Sunday, July 24, 2016

Kenin, 17, hopes to rocket to vicinity of Venus

Sofia Kenin, above, will face Grace Min in
an all-American final in the FSP Gold River
Women's Challenger. Photo by Paul Bauman 
   GOLD RIVER, Calif. -- Sofia Kenin is unlikely to reach the heights of Venus Williams -- literally and figuratively.
   Kenin could, however, succeed Williams as a U.S. tennis star. They will play a 2 1/2-hour drive apart today in Northern California finals.
   The 36-year-old Williams will seek her 50th career singles title at the top level of women's tennis in the Bank of the West Classic, where she made her WTA tour debut 22 years ago, this afternoon at Stanford in the San Francisco Bay Area.
   In the evening, the 17-year-old Kenin will try to win her second ITF (minor-league) singles crown in the $50,000 FSP Gold River Women's Challenger at the Gold River Racquet Club in the Sacramento region.  
   The top three Americans in the world rankings are No. 1 Serena Williams, who will turn 35 in September; No. 7 Venus Williams; and No. 11 Madison Keys, who's 21.
   "There's such good players, and I have so much respect for them," said the unseeded Kenin, who will meet second-seeded Grace Min for the first time in an all-American final after today's 5 p.m. doubles title match (live streaming at "It would be really good for the U.S. to have another player. My friends and I are trying to battle and get to the top. I look up to a lot of those Americans, and I really want to be in a position like them."
   Kenin's idol, though, is Maria Sharapova.
   "She's such a great fighter; she fights for every ball," explained Kenin, who won the USTA Girls 18 National Championships last summer to earn an automatic berth in the main draw of the U.S. Open (losing to Mariana Duque-Marino of Colombia in the first round). "I really like her game. She's got the big serve, she's aggressive, and that's how I want to play -- aggressive. I feel like her game matches well with mine."
   Like Sharapova, Kenin was born in Russia and moved to Florida. Kenin, however, came as a baby with her family and plays for the United States. Sharapova arrived at age 9 to train at the Nick Bollettieri Tennis Academy in Bradenton, Fla., and competes for Russia.
   The big difference between Sharapova, who is serving a two-year suspension for using meldonium after it was banned as of Jan. 1, is height. The 6-foot-2 (1.88-meter) Sharapova, who owns a career Grand Slam in singles and five major singles titles overall, is eight inches (20.3 centimeters) taller than Kenin.
   Venus Williams, a seven-time Grand Slam singles champion, is 6-foot-1 (1.85 meters).
   Still, Kenin has pop on her serve and laser groundstrokes on both sides. She also has a strong return of serve and good form at the net. In short, the Pembroke Pines, Fla., resident is supremely gifted.
Second-seeded Grace Min, shown Saturday,
saved two match points in the second round
in Gold River. Photo by Paul Bauman
   But Kenin, an amateur ranked No. 332 in the world among women (up from No. 620 at the end of last year) and No. 10 in the juniors, said her biggest strength is "just the fact that I'm fighting on court, and I see the game really well. When I'm playing well, I feel like I'm attacking."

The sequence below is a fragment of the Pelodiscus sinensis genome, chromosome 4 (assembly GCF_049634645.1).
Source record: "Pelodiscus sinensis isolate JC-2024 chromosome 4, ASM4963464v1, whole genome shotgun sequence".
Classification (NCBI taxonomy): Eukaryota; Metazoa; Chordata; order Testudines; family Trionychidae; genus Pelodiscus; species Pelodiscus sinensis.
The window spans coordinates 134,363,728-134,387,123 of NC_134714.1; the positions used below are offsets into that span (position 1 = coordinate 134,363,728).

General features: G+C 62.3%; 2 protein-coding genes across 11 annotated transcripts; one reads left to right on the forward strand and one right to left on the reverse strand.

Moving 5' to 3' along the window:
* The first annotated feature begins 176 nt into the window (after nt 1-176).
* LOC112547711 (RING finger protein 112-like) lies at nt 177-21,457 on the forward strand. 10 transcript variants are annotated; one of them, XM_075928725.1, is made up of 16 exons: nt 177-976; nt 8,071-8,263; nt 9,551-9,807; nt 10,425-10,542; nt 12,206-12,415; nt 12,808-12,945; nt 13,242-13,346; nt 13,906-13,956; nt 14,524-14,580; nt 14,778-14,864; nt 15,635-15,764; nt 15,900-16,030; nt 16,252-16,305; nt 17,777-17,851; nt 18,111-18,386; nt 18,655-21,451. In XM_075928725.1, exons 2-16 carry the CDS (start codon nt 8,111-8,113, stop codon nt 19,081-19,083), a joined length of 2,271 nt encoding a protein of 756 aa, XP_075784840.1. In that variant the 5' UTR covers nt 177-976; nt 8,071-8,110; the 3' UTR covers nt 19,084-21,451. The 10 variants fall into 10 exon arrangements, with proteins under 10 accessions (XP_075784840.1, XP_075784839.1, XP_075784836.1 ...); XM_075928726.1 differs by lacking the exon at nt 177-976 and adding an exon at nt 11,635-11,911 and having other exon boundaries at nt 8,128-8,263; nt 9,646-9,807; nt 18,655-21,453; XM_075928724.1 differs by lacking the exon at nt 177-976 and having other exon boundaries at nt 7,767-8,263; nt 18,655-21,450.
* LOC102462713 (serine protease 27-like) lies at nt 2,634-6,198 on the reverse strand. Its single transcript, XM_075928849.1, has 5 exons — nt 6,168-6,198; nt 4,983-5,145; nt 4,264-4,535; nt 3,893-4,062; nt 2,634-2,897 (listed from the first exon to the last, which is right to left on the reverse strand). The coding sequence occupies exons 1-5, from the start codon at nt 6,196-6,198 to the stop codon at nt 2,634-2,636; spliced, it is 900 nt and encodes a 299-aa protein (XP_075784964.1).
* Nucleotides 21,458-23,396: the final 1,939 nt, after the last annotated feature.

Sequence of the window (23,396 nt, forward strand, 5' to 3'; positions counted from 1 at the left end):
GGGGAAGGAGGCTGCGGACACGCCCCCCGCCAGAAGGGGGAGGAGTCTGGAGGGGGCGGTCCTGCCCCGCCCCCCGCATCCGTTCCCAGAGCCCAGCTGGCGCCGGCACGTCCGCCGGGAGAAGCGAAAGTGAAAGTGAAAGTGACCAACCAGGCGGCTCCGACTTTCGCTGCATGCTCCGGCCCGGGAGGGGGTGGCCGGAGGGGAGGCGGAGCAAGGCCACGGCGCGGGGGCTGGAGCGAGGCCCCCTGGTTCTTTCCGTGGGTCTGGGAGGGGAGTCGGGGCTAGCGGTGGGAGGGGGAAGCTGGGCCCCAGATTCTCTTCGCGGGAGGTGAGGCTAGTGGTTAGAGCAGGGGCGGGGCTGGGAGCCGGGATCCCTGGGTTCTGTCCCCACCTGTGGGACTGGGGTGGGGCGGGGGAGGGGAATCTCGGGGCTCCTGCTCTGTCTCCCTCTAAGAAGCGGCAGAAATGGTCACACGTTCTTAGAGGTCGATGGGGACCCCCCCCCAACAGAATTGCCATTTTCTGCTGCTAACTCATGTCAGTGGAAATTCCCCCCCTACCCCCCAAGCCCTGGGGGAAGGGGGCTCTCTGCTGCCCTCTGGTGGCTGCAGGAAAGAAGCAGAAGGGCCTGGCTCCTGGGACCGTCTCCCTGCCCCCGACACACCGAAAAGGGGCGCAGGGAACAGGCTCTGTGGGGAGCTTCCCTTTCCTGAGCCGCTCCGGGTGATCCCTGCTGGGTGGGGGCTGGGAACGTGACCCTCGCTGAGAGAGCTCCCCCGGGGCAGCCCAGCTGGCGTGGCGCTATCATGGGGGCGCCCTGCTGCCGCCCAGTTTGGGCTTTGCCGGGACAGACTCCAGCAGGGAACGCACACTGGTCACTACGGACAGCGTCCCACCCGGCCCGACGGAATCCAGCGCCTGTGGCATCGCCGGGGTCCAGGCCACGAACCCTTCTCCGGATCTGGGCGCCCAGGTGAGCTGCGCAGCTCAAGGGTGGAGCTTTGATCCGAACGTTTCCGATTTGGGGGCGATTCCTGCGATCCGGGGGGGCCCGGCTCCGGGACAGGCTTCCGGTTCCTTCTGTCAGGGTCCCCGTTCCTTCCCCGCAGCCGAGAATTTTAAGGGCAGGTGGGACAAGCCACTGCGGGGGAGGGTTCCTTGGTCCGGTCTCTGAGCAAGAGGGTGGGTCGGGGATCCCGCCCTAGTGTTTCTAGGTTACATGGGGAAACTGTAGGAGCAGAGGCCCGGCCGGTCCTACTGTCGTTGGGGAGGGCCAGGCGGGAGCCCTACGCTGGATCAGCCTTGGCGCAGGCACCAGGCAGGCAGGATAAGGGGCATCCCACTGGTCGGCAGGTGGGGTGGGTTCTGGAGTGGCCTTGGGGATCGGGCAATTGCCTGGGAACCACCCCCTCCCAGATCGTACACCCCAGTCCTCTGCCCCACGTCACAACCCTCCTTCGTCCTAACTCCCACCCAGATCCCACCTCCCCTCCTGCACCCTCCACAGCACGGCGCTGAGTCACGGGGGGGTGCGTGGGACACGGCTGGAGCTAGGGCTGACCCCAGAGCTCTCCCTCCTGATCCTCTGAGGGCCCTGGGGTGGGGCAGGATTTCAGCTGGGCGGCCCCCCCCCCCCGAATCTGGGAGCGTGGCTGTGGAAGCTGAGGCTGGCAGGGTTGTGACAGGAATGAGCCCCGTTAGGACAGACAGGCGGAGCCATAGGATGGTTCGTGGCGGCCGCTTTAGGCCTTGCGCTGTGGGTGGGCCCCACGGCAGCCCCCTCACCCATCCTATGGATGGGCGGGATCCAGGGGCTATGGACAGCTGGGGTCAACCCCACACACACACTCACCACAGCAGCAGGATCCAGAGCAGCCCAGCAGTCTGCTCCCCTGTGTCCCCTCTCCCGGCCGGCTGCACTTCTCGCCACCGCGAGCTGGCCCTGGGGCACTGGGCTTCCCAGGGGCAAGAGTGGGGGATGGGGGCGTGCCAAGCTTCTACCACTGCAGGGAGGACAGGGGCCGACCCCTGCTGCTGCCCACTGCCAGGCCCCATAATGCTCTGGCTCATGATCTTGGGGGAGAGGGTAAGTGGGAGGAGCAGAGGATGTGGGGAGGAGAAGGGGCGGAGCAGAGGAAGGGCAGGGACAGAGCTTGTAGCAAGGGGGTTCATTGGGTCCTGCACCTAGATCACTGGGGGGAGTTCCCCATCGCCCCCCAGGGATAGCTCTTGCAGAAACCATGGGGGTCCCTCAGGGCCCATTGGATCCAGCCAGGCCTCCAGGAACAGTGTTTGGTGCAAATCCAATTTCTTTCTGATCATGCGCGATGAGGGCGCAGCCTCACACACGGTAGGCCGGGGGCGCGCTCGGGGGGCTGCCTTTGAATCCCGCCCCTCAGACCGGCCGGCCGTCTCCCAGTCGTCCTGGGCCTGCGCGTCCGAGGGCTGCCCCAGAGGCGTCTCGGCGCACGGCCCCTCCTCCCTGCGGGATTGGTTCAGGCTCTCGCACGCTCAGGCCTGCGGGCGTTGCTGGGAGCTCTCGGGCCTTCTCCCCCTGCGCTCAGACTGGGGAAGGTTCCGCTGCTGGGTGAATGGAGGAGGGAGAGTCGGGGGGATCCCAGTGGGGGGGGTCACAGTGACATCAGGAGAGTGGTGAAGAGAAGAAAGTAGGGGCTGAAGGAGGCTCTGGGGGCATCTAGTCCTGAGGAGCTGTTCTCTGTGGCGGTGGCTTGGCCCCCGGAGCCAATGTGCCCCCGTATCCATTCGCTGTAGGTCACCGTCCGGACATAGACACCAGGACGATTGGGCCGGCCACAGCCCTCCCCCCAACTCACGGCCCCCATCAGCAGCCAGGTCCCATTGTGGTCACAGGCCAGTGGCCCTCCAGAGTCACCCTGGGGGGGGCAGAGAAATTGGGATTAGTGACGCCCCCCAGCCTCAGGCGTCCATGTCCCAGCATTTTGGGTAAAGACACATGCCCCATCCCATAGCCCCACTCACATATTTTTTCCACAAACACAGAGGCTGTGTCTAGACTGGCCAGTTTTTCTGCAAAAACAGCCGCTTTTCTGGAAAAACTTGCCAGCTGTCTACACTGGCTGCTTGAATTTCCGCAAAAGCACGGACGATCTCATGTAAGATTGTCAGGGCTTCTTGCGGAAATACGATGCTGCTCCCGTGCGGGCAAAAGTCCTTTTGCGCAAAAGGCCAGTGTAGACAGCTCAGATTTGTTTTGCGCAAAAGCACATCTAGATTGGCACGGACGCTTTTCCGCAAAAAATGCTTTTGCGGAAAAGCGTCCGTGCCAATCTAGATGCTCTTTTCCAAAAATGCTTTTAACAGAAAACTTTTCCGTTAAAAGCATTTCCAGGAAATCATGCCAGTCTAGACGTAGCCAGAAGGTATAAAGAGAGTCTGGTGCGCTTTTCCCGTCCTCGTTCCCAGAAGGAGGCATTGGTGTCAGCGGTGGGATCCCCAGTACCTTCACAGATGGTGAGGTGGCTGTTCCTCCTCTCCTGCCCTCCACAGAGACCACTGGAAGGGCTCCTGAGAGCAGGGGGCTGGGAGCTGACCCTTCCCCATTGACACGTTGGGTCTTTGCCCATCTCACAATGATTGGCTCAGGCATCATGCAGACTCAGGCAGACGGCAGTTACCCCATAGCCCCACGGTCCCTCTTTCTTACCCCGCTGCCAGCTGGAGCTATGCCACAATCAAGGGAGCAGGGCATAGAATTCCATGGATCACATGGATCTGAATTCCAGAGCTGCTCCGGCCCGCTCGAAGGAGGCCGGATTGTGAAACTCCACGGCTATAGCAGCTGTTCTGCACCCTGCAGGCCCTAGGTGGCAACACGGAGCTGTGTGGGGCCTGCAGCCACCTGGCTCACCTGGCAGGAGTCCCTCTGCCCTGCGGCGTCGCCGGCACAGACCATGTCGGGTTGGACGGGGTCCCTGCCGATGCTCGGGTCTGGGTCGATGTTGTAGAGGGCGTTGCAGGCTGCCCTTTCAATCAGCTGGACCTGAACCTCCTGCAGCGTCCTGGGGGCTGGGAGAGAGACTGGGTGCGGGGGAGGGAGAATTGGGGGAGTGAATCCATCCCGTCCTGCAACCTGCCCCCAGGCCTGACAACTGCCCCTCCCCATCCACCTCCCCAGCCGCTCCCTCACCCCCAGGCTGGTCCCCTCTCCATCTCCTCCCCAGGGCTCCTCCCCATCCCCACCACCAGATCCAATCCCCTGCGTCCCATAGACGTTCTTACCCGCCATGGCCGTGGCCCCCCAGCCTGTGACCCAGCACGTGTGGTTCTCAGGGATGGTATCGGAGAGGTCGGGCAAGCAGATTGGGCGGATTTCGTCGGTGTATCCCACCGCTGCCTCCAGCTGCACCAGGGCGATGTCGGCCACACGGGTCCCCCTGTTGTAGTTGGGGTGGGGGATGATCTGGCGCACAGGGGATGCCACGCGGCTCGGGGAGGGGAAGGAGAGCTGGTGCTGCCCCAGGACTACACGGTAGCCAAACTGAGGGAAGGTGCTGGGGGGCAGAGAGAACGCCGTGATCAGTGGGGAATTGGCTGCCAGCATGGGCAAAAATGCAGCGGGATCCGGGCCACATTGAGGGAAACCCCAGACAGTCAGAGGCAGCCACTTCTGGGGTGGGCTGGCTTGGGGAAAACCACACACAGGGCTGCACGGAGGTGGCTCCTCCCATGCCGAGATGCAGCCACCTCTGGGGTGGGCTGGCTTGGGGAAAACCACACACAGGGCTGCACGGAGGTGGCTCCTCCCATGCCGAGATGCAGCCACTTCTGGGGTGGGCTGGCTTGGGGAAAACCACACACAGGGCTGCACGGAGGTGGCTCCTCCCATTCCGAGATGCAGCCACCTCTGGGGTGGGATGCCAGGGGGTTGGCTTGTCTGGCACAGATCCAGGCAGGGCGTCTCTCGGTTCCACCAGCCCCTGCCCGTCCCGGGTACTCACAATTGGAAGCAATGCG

Kenin's competitiveness was evident in her 6-4, 6-4 semifinal victory over qualifier Valeria Solovyeva of Russia in 100-degree (37.8 Celsius) heat. Serving for the match for the second time, Kenin overcame a 0-40 deficit and saved a fourth break point with a service winner. Solovyeva then slugged two consecutive backhands long to end the match.
   "I have to give her credit," said Solovyeva, a semifinalist in the inaugural 2012 Gold River Challenger at 19 who returned in May from knee surgery. "She played a really good, solid match. She was tough today out there. Definitely, she was fresher, but it's part of the game. I had to play through qualies, so that's how it is."          
   Min, a compact 5-foot-4 (1.63 meters), led eighth-seeded Sabina Sharipova of Uzbekistan 6-0, 3-0 in the first semifinal when the 21-year-old Sharipova retired with nausea.
   Sharipova, on the verge of tears, later said she began feeling sick after her 6-4, 6-4 victory over Elizaveta Ianchuk of Ukraine on Friday afternoon in 95-degree (35.0 Celsius) heat.
   Min, 22, of Boca Raton, Fla., saved two match points in her second-round victory over Dutch veteran Michaella Krajicek, a former top-30 player. Min then routed her doubles partner, former Stanford star Kristie Ahn, 6-1, 6-2 in the quarterfinals.
   "With each match, I've been getting better, and that's been the most positive for this week," said Min, who's ranked No. 158 after cracking the top 100 in March 2015.
   Both Min and Kenin have extra incentive in the final. The winner will take the lead in the U.S. Open Wild Card Challenge. The American who earns the most points in two of the three participating tournaments -- Stockton, Sacramento and Lexington, Ky., in consecutive weeks -- will receive a wild card into the U.S. Open, Aug. 29-Sept. 11 in Flushing Meadows, N.Y.
   Kenin will attempt to become the second 17-year-old in the five-year history of the Sacramento Challenger to win the title. Mayo Hibi, a longtime resident of Irvine, Calif., who plays for her native Japan, defeated an ill Madison Brengle in the 2013 final.
   Hibi, 5-foot-5 (1.65 meters) and 121 pounds (55 kilograms), then skipped college and turned pro. She is now ranked No. 205.
   This will be the second all-American final in the Sacramento Challenger. Maria Sanchez, who was born and raised in nearby Modesto, defeated Jessica Pegula, whose parents own the NFL's Buffalo Bills and NHL's Buffalo Sabres, in the inaugural tournament in 2012.
   Here are links to the singles and doubles draws and today's schedule.

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